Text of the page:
While Gianluigi Donnarumma was sitting on a bench in Bruges on Wednesday night, Mike Maignan was saving a penalty from Mohamed Salah at Anfield.
The irony was lost on nobody, least of all AC Milan supporters.
Indeed, those bitter about Donnarumma's departure during the summer are revelling in Maignan already looking like a worthy replacement for a player now being forced to play second fiddle to Keylor Navas at Paris Saint-Germain.
As one Rossonero wrote on Twitter, "Maignan has more Champions League penalty saves this season than Donnarumma has minutes!"
Still, there's no getting away from the fact that losing Donnarumma for nothing remains a hammer blow for Milan.
His value had never been higher when he completed his free transfer to PSG on July 15. Just four days previously, Italy's No.1 had been named player of the tournament at Euro 2020.
Milan, then, could have made millions on Donnarumma had he still been under contract at the time – but he wasn't.
The two parties had been unable to agree terms on a new contract.
Despite embracing a far more sensible and prudent approach to financial affairs, Milan had offered the 22-year-old a 25 per cent pay rise which would have seen him earn €8 million (£6.8m/$9.4m) net a season; sufficient in the eyes of the club given his age, talent and the role he'd played in helping the Rossoneri return to the Champions League.
Donnarumma, though, preferred to sign a five-year deal with PSG which, according to L'Equipe, guarantees a net salary of €7m (£6m/$8.2m) that could rise to €10m (£8.5m/$11.7m) per annum with bonuses and add-ons.
Nobody at Milan spoke ill of their academy product, at least not publicly. They instead wished him a fond farewell.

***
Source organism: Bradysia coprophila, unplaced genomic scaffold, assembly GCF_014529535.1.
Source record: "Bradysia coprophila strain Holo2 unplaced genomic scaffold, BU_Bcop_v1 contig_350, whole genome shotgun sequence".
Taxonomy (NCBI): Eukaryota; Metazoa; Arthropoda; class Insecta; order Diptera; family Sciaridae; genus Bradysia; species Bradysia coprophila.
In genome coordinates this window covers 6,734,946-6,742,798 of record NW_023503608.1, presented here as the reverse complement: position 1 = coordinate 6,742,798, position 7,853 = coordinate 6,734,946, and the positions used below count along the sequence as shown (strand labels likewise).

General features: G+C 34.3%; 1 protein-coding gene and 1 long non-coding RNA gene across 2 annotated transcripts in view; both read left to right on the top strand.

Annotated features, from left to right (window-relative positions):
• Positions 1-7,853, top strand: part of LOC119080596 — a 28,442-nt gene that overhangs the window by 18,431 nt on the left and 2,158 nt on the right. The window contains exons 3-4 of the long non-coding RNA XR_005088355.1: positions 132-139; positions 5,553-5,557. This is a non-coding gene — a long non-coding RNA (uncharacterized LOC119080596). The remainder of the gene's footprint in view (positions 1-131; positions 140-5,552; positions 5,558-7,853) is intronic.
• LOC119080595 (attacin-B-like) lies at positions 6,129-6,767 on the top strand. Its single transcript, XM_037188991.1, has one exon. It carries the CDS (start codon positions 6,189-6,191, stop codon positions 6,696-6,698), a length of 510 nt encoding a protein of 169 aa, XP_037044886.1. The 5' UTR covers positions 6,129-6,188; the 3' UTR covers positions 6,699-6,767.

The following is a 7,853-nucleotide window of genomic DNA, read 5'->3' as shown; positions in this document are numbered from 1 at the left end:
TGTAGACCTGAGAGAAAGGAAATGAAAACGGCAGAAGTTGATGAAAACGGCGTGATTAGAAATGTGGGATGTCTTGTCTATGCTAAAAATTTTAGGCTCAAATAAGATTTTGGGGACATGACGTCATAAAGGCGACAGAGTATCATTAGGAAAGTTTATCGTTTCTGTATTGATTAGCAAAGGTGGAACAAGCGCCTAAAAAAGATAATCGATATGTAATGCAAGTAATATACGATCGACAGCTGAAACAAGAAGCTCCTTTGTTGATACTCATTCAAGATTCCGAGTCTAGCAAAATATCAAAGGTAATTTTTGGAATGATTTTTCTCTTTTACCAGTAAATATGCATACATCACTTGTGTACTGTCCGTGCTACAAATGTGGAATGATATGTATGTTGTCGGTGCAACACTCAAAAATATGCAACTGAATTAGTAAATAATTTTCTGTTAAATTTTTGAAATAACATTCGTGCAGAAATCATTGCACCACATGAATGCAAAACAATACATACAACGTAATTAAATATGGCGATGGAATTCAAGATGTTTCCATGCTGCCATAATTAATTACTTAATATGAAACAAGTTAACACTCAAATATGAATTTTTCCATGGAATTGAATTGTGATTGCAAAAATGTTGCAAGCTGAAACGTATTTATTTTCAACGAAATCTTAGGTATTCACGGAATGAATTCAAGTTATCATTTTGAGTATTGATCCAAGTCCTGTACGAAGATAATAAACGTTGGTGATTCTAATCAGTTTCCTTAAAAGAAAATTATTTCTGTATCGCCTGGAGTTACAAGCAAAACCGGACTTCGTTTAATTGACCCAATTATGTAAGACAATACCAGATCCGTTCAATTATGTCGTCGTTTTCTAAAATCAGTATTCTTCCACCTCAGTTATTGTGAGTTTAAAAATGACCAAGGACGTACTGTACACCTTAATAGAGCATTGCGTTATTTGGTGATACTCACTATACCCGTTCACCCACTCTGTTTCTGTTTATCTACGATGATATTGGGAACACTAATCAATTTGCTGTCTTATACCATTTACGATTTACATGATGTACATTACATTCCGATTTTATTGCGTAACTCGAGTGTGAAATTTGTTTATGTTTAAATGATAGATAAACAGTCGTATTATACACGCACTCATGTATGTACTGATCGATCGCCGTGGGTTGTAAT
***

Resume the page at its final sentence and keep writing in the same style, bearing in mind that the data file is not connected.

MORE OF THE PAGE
The fans were furious, though. The 'Dollarumma' nickname returned.
Milan supporters had long felt aggrieved with Donnarumma's refusal to commit his long-term future to the club that raised him and blamed agent Mino Raiola.
Some ultras had even gone to Milan's training ground before the end of last season to try to convince him to stay, urging him to become a one-club legend, like Paolo Maldini or Roma icon Francesco Totti.
Donnarumma ended that impromptu meeting in tears but he still ended up leaving in August, arguing that he and the club "had different ambitions".
Joining PSG undoubtedly meant challenging for the Champions League, while Milan are just happy to be back in it.
However, matchday one resulted in contrasting emotions for both sides.
PSG picked up a point at Club Brugge but were castigated for their uninspired display, with Lionel Messi, Neymar and Kylian Mbappe failing to click.
Milan, though, made a thrilling tournament return, pushing Liverpool all the way in an absorbing affair at Anfield.
The Rossoneri were second best for long periods, but turned the game on its head with a quickfire double just before the break, and piled on the pressure at the end before finally succumbing to a 3-2 defeat.
There were certainly plenty of positives for Stefano Pioli to take out of the game, chief among them Maignan, who is already being referred to as 'Magic Mike' by certain sections of the Italian press.
As well as denying Salah from the spot at a time when Milan were already 1-0 down and in danger of being overwhelmed, he also produced five other saves.
"He kept the Diavolo alive," the Gazzetta dello Sport enthused. "He produced his usual solid display and was precise with his feet. He directed the defence with a look of ferocious concentration.
"As it stands, given his efficacy and consistency, he's Milan's best signing of the summer."
Again, it is early days, but picking up a France international that helped Lille win Ligue 1 last season for just €13m (£11.1m/$15.2m) looks like yet another excellent bit of business by Milan technical director Maldini.
Would the Rossoneri have preferred to have kept homegrown hero Donnarumma? Undoubtedly, but Milan have no concerns over their first-choice goalkeeper right now.